Clearly, the RIAA here cannot show anything close to $750 per song in actual damages - and even if the award is considered punitive rather than statutory, the punishment far outweighs the crime. The RIAA's continual pursuit of these statutory damage awards will not only result in a consumer revolt, but may actually lead to public outcry for a revision of the copyright law in question.

Of course, music labels - and thus, the RIAA - are on the verge of going the way of the dinosaur. More artists will produce and distribute their works independently, cutting out the middlemen represented by the RIAA.

IMO, it can't happen soon enough.

RIAA Officially Gives Paying Customers the Middle Finger

Filed in Social IssuesTags: Computers, Copyright, Fair Use, Music, Technology

Engadget links to a report that the RIAA is suing someone not for distributing digital copies of music, but for making personal digital copies of legally purchased CDs. Some of the quotes from the RIAA and their lawyers are amazing:

"If you make unauthorized copies of copyrighted music recordings, you're stealing. You're breaking the law and you could be held legally liable for thousands of dollars in damages."

At the Thomas trial in Minnesota, Sony BMG's chief of litigation, Jennifer Pariser, testified that "when an individual makes a copy of a song for himself, I suppose we can say he stole a song." Copying a song you bought is "a nice way of saying 'steals just one copy,' " she said.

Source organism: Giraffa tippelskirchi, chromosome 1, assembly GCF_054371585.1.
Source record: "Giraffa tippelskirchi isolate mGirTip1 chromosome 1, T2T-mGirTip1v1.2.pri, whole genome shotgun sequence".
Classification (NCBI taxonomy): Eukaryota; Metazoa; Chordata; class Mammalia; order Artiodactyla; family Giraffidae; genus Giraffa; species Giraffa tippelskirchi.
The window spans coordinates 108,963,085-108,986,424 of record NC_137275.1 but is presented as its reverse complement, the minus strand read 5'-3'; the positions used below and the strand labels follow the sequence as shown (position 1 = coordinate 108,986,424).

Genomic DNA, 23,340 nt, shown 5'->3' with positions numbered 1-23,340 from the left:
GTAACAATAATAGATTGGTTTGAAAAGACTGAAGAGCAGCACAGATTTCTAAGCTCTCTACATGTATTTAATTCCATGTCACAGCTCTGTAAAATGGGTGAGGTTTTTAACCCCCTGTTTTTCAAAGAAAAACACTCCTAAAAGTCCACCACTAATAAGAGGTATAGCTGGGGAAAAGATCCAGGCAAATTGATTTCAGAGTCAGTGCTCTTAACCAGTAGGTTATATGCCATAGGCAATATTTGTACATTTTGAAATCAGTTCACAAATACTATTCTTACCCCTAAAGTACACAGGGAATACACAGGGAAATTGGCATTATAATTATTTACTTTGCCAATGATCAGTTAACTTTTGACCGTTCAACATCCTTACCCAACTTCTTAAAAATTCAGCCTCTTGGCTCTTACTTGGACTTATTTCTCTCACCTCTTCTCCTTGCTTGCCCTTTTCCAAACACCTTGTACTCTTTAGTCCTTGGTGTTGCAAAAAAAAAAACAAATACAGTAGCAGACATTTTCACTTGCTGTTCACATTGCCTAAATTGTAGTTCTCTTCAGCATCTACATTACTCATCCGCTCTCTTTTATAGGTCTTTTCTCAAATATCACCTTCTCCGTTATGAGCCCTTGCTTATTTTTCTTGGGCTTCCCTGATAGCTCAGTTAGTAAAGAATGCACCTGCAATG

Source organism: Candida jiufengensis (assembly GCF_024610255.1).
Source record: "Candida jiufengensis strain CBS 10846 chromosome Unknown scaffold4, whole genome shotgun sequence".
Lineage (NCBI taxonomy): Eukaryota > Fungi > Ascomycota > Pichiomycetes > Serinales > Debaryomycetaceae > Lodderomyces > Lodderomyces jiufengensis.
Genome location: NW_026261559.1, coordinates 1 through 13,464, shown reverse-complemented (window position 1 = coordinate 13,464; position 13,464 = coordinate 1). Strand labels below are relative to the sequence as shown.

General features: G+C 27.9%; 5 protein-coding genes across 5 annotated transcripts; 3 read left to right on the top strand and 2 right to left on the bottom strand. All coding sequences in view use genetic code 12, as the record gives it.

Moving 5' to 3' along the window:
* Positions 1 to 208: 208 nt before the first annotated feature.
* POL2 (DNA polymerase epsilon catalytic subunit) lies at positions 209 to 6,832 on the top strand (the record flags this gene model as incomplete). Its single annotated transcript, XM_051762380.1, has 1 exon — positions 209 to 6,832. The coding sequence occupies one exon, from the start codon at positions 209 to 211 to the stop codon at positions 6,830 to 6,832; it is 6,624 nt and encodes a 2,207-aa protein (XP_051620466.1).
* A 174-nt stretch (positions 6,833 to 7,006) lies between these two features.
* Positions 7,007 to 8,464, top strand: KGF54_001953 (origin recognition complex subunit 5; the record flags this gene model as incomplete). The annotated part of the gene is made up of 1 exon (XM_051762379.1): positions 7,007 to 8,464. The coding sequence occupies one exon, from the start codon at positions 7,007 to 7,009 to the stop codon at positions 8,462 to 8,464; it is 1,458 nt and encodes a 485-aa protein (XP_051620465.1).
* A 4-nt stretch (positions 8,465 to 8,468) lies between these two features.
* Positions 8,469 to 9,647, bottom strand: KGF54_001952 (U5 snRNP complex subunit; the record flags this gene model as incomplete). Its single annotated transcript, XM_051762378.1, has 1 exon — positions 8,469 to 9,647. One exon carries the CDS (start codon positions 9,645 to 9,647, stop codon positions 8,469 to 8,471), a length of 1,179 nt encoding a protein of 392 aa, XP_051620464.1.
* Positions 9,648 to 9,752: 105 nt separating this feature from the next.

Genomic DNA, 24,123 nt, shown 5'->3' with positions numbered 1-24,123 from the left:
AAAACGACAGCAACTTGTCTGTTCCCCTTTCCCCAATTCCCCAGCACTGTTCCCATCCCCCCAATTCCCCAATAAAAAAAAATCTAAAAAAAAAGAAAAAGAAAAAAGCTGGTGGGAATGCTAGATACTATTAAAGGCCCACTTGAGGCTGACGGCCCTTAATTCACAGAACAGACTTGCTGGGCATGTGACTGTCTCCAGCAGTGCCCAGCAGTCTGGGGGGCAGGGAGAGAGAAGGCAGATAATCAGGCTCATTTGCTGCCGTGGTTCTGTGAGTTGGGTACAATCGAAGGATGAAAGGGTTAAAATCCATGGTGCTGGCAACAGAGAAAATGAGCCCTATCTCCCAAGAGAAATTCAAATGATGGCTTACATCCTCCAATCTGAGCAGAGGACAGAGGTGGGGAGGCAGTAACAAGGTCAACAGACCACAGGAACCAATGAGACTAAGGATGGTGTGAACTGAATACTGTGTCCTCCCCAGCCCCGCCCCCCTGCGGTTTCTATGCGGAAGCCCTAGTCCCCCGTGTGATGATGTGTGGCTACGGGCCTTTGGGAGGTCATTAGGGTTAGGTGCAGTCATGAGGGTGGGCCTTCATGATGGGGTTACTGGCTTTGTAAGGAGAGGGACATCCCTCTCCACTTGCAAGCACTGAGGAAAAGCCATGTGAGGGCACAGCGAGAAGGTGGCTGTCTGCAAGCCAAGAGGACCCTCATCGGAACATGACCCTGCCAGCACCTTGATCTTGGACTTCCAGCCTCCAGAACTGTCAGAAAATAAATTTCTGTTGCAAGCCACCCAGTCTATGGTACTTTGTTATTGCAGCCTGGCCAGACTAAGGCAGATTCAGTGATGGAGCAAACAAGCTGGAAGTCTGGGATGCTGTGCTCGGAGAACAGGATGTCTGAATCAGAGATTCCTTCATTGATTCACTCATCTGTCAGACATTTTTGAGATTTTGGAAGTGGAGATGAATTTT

Like the defendant in this absurd lawsuit, I am confident that the courts will uphold what is clearly a fair use of copyrighted work. The RIAA will rue the day tha tthey brought this lawsuit - not only for their legal defeat, but also for the public relations nightmare that the suit will become.

Note that this is not the first time the RIAA has made this argument. Of course, the last time it did so, it directly contradicted its own testimony before the U.S. Supreme court, in which RIAA lawyers stated:

"The record companies, my clients, have said, for some time now, and it's been on their website for some time now, that it's perfectly lawful to take a CD that you've purchased, upload it onto your computer, put it onto your iPod."

Fair-use resources: EFF, Chilling Effects, Stanford Law

Rubin’s Most Recent Libel of ESC Opponents

Filed in Politics, Science, Social IssuesTags: Clone The Truth, Cloning, Media Bias, Missouri, Sanctity of Life, Stem Cells

There are lies, damn lies and anything uttered by Donn Rubin.

--Mark Twain, paraphrased

Missouri Coalition for Lifesaving Cures (sic) chairman Donn Rubin has already proven himself to be a spin master, but his latest screed is downright slanderous.

In this op/ed piece (h/t Secondhand Smoke), Rubin lauds recent advancements in stem cell research, in which differentiated (adult) stem cells have been induced to revert to a pluripotent (i.e. "embryonic") state. He then goes on to claim that Missourians who oppose embryonic stem cell and cloning research (actually, he refers to such opponents as "stem cell research opponents" - as usual, intentionally obfuscating the difference between research with adult and embryonic stem cells) would have stood in the way of the research that led to these advances.